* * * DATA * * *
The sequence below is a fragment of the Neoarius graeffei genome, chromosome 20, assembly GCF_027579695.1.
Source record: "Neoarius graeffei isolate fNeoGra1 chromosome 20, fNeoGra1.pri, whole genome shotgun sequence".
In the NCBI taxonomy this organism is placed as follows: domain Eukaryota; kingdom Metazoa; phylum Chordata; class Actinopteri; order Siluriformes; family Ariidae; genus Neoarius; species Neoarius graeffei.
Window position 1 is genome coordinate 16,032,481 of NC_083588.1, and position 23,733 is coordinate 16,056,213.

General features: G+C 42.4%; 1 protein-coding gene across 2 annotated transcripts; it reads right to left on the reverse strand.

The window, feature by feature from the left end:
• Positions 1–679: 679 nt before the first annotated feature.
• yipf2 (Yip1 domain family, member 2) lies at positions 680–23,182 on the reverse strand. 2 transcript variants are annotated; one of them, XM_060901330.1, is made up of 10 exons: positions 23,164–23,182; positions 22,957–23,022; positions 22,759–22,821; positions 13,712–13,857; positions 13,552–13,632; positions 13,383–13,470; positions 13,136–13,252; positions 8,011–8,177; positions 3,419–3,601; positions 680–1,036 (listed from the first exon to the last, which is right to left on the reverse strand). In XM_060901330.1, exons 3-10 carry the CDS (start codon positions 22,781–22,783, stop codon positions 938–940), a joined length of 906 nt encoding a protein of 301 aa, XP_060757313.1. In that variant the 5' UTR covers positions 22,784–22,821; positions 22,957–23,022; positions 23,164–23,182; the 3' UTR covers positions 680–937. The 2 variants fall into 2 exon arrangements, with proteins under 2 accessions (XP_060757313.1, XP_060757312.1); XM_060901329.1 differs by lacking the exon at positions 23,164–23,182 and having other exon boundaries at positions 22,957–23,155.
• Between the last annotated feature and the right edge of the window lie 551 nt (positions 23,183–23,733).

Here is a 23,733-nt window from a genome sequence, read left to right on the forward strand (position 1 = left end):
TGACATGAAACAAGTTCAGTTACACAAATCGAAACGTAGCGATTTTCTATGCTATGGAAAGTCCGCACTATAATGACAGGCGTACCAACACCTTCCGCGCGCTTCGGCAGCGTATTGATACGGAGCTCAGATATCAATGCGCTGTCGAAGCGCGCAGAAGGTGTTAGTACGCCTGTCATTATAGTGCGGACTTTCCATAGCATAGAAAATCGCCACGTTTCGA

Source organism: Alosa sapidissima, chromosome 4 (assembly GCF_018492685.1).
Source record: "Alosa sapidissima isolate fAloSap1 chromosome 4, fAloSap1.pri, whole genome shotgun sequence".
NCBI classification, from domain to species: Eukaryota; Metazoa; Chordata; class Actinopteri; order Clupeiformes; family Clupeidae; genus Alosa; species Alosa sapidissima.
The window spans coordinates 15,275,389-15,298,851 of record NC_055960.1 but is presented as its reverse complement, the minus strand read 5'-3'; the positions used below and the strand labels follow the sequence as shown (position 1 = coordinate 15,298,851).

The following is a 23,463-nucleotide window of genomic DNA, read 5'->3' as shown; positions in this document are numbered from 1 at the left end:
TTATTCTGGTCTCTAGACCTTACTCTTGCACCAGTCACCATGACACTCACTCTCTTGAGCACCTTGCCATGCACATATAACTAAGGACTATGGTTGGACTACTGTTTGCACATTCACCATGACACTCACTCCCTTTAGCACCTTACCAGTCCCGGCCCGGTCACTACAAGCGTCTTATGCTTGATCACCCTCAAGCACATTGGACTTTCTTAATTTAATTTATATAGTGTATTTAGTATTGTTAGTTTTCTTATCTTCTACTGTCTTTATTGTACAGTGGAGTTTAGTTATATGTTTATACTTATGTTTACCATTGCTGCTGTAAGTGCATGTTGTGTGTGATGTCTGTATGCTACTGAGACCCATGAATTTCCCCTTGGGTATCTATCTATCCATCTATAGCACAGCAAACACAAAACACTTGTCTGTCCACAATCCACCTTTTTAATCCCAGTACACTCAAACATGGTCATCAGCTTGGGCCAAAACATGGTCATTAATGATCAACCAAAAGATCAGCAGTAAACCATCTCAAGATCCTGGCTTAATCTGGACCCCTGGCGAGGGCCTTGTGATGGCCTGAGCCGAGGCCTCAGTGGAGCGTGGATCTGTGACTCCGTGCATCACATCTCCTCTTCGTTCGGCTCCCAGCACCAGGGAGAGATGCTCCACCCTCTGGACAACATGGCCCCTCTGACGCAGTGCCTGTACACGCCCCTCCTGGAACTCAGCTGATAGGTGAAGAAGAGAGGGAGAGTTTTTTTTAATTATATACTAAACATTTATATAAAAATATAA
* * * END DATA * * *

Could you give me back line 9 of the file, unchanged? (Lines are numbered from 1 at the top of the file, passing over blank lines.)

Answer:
• Between the last annotated feature and the right edge of the window lie 551 nt (positions 23,183–23,733).